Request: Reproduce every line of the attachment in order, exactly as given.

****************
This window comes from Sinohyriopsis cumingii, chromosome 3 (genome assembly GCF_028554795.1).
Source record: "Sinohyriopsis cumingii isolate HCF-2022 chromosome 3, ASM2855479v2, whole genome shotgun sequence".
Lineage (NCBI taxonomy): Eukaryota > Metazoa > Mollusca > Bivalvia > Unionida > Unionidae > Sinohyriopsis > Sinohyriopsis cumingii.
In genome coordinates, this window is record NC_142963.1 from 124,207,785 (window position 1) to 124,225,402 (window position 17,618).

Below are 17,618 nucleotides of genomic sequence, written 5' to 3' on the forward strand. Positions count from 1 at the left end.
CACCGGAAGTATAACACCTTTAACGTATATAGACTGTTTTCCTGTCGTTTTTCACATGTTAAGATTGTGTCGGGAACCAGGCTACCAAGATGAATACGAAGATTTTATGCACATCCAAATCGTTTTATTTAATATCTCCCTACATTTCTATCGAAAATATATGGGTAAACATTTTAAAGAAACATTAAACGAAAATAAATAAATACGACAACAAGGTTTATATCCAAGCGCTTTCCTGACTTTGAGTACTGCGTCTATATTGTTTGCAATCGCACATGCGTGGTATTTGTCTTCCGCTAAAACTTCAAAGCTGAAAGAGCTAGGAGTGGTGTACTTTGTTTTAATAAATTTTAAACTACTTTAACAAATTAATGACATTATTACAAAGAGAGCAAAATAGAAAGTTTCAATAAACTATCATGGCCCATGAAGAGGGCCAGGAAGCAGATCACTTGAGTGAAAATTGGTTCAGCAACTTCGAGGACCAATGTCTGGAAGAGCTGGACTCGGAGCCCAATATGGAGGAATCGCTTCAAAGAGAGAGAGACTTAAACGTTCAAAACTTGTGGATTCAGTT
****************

This window comes from Sinohyriopsis cumingii, chromosome 3 (genome assembly GCF_028554795.1).
Source record: "Sinohyriopsis cumingii isolate HCF-2022 chromosome 3, ASM2855479v2, whole genome shotgun sequence".
Lineage (NCBI taxonomy): Eukaryota > Metazoa > Mollusca > Bivalvia > Unionida > Unionidae > Sinohyriopsis > Sinohyriopsis cumingii.
In genome coordinates, this window is record NC_142963.1 from 124,207,785 (window position 1) to 124,225,402 (window position 17,618).

Below are 17,618 nucleotides of genomic sequence, written 5' to 3' on the forward strand. Positions count from 1 at the left end.
CACCGGAAGTATAACACCTTTAACGTATATAGACTGTTTTCCTGTCGTTTTTCACATGTTAAGATTGTGTCGGGAACCAGGCTACCAAGATGAATACGAAGATTTTATGCACATCCAAATCGTTTTATTTAATATCTCCCTACATTTCTATCGAAAATATATGGGTAAACATTTTAAAGAAACATTAAACGAAAATAAATAAATACGACAACAAGGTTTATATCCAAGCGCTTTCCTGACTTTGAGTACTGCGTCTATATTGTTTGCAATCGCACATGCGTGGTATTTGTCTTCCGCTAAAACTTCAAAGCTGAAAGAGCTAGGAGTGGTGTACTTTGTTTTAATAAATTTTAAACTACTTTAACAAATTAATGACATTATTACAAAGAGAGCAAAATAGAAAGTTTCAATAAACTATCATGGCCCATGAAGAGGGCCAGGAAGCAGATCACTTGAGTGAAAATTGGTTCAGCAACTTCGAGGACCAATGTCTGGAAGAGCTGGACTCGGAGCCCAATATGGAGGAATCGCTTCAAAGAGAGAGAGACTTAAACGTTCAAAACTTGTGGATTCAGTT